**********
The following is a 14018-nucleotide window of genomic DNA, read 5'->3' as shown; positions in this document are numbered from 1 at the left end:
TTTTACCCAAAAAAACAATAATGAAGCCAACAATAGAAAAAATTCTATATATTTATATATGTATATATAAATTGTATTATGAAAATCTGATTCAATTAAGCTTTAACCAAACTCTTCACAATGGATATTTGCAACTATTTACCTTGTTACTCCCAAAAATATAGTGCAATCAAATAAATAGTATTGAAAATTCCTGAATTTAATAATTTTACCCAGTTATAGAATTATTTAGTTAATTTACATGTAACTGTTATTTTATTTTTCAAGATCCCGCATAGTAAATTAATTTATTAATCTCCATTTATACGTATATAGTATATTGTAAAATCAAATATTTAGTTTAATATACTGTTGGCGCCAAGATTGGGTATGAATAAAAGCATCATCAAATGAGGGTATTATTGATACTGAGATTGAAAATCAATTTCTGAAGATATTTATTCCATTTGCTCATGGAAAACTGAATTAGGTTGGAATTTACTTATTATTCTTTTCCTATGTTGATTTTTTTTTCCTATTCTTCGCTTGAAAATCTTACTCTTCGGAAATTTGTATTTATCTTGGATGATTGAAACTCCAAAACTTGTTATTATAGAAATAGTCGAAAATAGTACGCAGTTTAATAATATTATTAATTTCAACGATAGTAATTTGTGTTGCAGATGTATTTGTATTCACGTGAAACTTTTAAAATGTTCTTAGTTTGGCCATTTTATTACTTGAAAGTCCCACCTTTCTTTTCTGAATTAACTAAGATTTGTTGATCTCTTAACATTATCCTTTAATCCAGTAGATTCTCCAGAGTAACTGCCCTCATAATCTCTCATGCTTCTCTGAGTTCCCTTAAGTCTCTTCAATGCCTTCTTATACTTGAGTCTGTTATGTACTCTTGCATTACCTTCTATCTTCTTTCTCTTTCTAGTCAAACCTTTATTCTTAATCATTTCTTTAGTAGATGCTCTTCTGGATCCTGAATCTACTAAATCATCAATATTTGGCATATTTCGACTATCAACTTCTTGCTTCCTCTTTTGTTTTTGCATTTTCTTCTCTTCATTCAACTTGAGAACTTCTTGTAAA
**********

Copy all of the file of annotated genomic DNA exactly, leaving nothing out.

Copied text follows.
The following is a 14018-nucleotide window of genomic DNA, read 5'->3' as shown; positions in this document are numbered from 1 at the left end:
TTTTACCCAAAAAAACAATAATGAAGCCAACAATAGAAAAAATTCTATATATTTATATATGTATATATAAATTGTATTATGAAAATCTGATTCAATTAAGCTTTAACCAAACTCTTCACAATGGATATTTGCAACTATTTACCTTGTTACTCCCAAAAATATAGTGCAATCAAATAAATAGTATTGAAAATTCCTGAATTTAATAATTTTACCCAGTTATAGAATTATTTAGTTAATTTACATGTAACTGTTATTTTATTTTTCAAGATCCCGCATAGTAAATTAATTTATTAATCTCCATTTATACGTATATAGTATATTGTAAAATCAAATATTTAGTTTAATATACTGTTGGCGCCAAGATTGGGTATGAATAAAAGCATCATCAAATGAGGGTATTATTGATACTGAGATTGAAAATCAATTTCTGAAGATATTTATTCCATTTGCTCATGGAAAACTGAATTAGGTTGGAATTTACTTATTATTCTTTTCCTATGTTGATTTTTTTTTCCTATTCTTCGCTTGAAAATCTTACTCTTCGGAAATTTGTATTTATCTTGGATGATTGAAACTCCAAAACTTGTTATTATAGAAATAGTCGAAAATAGTACGCAGTTTAATAATATTATTAATTTCAACGATAGTAATTTGTGTTGCAGATGTATTTGTATTCACGTGAAACTTTTAAAATGTTCTTAGTTTGGCCATTTTATTACTTGAAAGTCCCACCTTTCTTTTCTGAATTAACTAAGATTTGTTGATCTCTTAACATTATCCTTTAATCCAGTAGATTCTCCAGAGTAACTGCCCTCATAATCTCTCATGCTTCTCTGAGTTCCCTTAAGTCTCTTCAATGCCTTCTTATACTTGAGTCTGTTATGTACTCTTGCATTACCTTCTATCTTCTTTCTCTTTCTAGTCAAACCTTTATTCTTAATCATTTCTTTAGTAGATGCTCTTCTGGATCCTGAATCTACTAAATCATCAATATTTGGCATATTTCGACTATCAACTTCTTGCTTCCTCTTTTGTTTTTGCATTTTCTTCTCTTCATTCAACTTGAGAACTTCTTGTAAA